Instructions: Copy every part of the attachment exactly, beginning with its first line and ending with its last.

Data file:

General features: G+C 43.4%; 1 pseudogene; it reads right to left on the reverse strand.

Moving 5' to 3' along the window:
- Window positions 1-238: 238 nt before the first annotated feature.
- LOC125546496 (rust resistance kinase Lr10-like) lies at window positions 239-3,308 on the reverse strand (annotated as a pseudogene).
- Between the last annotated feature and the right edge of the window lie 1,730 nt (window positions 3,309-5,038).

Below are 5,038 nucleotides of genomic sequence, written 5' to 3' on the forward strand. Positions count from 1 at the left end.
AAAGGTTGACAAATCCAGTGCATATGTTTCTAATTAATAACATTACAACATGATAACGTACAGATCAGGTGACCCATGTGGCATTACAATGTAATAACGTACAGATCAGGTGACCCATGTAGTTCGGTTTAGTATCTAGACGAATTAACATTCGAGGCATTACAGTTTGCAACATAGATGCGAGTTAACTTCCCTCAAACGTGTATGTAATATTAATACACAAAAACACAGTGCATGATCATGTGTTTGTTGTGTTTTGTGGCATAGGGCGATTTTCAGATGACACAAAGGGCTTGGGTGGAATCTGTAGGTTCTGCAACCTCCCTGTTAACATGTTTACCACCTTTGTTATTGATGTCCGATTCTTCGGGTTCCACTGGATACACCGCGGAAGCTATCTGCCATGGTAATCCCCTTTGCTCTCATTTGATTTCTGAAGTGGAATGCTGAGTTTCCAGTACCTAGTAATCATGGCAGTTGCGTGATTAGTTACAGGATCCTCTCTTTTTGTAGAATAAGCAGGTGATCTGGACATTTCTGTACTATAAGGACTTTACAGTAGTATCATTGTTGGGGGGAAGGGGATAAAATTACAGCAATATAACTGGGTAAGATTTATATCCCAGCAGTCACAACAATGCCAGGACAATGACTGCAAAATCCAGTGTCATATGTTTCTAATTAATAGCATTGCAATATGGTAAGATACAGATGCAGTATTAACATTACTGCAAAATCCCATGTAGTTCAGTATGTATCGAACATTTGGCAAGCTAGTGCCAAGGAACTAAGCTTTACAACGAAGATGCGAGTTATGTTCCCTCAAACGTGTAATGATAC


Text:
General features: G+C 43.4%; 1 pseudogene; it reads right to left on the reverse strand.

Moving 5' to 3' along the window:
- Window positions 1-238: 238 nt before the first annotated feature.
- LOC125546496 (rust resistance kinase Lr10-like) lies at window positions 239-3,308 on the reverse strand (annotated as a pseudogene).
- Between the last annotated feature and the right edge of the window lie 1,730 nt (window positions 3,309-5,038).

Below are 5,038 nucleotides of genomic sequence, written 5' to 3' on the forward strand. Positions count from 1 at the left end.
AAAGGTTGACAAATCCAGTGCATATGTTTCTAATTAATAACATTACAACATGATAACGTACAGATCAGGTGACCCATGTGGCATTACAATGTAATAACGTACAGATCAGGTGACCCATGTAGTTCGGTTTAGTATCTAGACGAATTAACATTCGAGGCATTACAGTTTGCAACATAGATGCGAGTTAACTTCCCTCAAACGTGTATGTAATATTAATACACAAAAACACAGTGCATGATCATGTGTTTGTTGTGTTTTGTGGCATAGGGCGATTTTCAGATGACACAAAGGGCTTGGGTGGAATCTGTAGGTTCTGCAACCTCCCTGTTAACATGTTTACCACCTTTGTTATTGATGTCCGATTCTTCGGGTTCCACTGGATACACCGCGGAAGCTATCTGCCATGGTAATCCCCTTTGCTCTCATTTGATTTCTGAAGTGGAATGCTGAGTTTCCAGTACCTAGTAATCATGGCAGTTGCGTGATTAGTTACAGGATCCTCTCTTTTTGTAGAATAAGCAGGTGATCTGGACATTTCTGTACTATAAGGACTTTACAGTAGTATCATTGTTGGGGGGAAGGGGATAAAATTACAGCAATATAACTGGGTAAGATTTATATCCCAGCAGTCACAACAATGCCAGGACAATGACTGCAAAATCCAGTGTCATATGTTTCTAATTAATAGCATTGCAATATGGTAAGATACAGATGCAGTATTAACATTACTGCAAAATCCCATGTAGTTCAGTATGTATCGAACATTTGGCAAGCTAGTGCCAAGGAACTAAGCTTTACAACGAAGATGCGAGTTATGTTCCCTCAAACGTGTAATGATAC